The year before the walk, Don had traveled to Ada, Oklahoma, to thank the Choctaw and to invite the leadership to lead the Famine Walk the following year. They said it was the first time that anyone, since 1847, had connected with the Choctaw people to thank them.

Since then, the modern links between the Choctaw and the Irish have continued to grow. Former Irish President Mary Robinson — who would later become UN High Commissioner for Human Rights — traveled to Oklahoma in 1995 to thank the Choctaw people. She too was named an honorary chief of the Choctaw Nation.

I recall Robinson saying that the Irish would always remember with gratitude the compassion and concern displayed by the Choctaw Nation who, from their distant lands, sent assistance to the Irish people in our time of need.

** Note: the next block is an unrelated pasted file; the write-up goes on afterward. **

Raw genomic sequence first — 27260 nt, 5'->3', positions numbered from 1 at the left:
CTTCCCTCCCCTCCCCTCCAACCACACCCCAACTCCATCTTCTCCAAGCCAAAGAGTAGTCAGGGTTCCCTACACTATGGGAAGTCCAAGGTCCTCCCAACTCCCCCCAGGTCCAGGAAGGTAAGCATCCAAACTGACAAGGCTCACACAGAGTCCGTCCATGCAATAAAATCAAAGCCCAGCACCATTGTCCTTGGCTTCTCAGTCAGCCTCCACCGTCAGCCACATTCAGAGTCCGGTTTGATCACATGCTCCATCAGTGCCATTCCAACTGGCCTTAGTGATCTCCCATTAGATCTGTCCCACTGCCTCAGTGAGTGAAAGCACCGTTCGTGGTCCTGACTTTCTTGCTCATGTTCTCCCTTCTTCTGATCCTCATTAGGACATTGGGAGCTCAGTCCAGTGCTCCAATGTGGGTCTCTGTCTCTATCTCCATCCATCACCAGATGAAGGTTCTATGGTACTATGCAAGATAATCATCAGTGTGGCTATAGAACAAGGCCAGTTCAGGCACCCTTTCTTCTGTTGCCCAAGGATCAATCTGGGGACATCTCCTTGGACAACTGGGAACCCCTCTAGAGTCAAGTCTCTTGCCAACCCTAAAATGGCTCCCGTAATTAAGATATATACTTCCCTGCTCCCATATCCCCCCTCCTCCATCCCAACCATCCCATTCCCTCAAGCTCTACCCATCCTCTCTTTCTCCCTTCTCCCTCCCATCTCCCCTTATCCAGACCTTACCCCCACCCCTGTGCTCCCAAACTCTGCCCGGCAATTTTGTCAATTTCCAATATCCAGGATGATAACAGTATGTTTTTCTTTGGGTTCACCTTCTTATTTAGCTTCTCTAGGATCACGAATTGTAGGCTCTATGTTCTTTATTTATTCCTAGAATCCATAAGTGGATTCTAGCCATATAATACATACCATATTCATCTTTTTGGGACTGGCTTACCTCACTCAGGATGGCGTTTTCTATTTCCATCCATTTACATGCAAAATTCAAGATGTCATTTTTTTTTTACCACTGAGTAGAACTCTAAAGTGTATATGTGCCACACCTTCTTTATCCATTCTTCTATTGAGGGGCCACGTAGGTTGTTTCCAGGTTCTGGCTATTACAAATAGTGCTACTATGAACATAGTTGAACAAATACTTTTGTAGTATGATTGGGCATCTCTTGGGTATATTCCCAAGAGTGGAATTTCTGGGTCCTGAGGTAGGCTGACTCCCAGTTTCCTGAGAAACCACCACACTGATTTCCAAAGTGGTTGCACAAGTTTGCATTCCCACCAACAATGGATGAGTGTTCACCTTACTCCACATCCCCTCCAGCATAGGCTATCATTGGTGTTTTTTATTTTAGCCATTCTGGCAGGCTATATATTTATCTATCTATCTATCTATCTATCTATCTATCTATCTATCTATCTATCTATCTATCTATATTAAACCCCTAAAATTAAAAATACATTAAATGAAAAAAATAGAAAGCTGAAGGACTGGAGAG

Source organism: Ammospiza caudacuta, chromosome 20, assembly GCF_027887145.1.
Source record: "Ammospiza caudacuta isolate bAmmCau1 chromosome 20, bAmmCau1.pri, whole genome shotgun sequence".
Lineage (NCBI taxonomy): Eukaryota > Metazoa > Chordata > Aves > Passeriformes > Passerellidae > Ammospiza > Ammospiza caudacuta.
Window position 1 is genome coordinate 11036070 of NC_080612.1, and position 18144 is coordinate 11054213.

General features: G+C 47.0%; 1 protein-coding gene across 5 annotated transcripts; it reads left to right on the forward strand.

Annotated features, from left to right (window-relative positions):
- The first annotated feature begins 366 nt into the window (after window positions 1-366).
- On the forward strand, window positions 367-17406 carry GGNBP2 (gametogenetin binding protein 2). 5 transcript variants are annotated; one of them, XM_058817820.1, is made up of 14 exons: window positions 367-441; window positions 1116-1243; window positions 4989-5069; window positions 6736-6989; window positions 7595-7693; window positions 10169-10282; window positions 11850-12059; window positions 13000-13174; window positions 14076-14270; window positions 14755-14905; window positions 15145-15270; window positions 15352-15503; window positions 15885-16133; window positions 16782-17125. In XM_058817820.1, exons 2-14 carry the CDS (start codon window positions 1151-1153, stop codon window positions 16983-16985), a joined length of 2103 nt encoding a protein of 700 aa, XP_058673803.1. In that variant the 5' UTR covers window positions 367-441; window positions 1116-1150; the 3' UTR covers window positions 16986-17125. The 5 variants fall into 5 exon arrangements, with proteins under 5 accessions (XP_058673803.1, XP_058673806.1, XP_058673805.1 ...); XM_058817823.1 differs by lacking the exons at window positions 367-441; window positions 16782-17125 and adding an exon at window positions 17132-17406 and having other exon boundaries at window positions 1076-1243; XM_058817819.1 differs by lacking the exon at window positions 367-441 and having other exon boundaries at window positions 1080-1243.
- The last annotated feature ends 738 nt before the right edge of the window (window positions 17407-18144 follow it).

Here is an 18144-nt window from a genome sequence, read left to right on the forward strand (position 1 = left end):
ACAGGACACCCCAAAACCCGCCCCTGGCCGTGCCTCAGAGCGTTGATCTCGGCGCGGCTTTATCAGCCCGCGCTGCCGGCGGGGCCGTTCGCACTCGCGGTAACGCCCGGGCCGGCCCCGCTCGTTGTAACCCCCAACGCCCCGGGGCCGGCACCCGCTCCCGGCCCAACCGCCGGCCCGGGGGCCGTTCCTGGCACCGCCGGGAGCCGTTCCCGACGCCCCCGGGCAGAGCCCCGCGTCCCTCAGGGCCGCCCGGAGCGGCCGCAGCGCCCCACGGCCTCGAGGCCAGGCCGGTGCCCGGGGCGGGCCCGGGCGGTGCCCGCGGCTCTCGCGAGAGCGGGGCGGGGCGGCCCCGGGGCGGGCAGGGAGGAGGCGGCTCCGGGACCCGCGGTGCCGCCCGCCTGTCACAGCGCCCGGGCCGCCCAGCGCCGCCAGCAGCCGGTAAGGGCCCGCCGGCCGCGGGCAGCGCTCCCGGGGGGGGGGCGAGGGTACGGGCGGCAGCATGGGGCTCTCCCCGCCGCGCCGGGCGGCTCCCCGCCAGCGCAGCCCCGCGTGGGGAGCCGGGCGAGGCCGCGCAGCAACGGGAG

web choctaw column.jpg

"An Arrow Through Time," painting by Choctaw artist and author Waylon Gary White Deer (Courtesy of Waylon Gary White Deer)

Choctaw artist Gary White Deer was a frequent visitor to our home in Derry since he loved our mother's cooking. Gary often remarked that when we reach out to each other we feed our own spirits as well.

The destiny of our two peoples had become intertwined and continues to do good today. Amid the COVID-19 pandemic, ravishing our broken world, this story has again surfaced into Irish consciousness. Little did we realize what the Choctaw story told when they led the Famine Walk in 1990 would awaken in the Irish worldwide.

On May 4, in response to the Navajo/Hopi COVID-19 appeal, many of the donors recalling Choctaw generosity during the Great Famine reached out with reciprocal solidarity.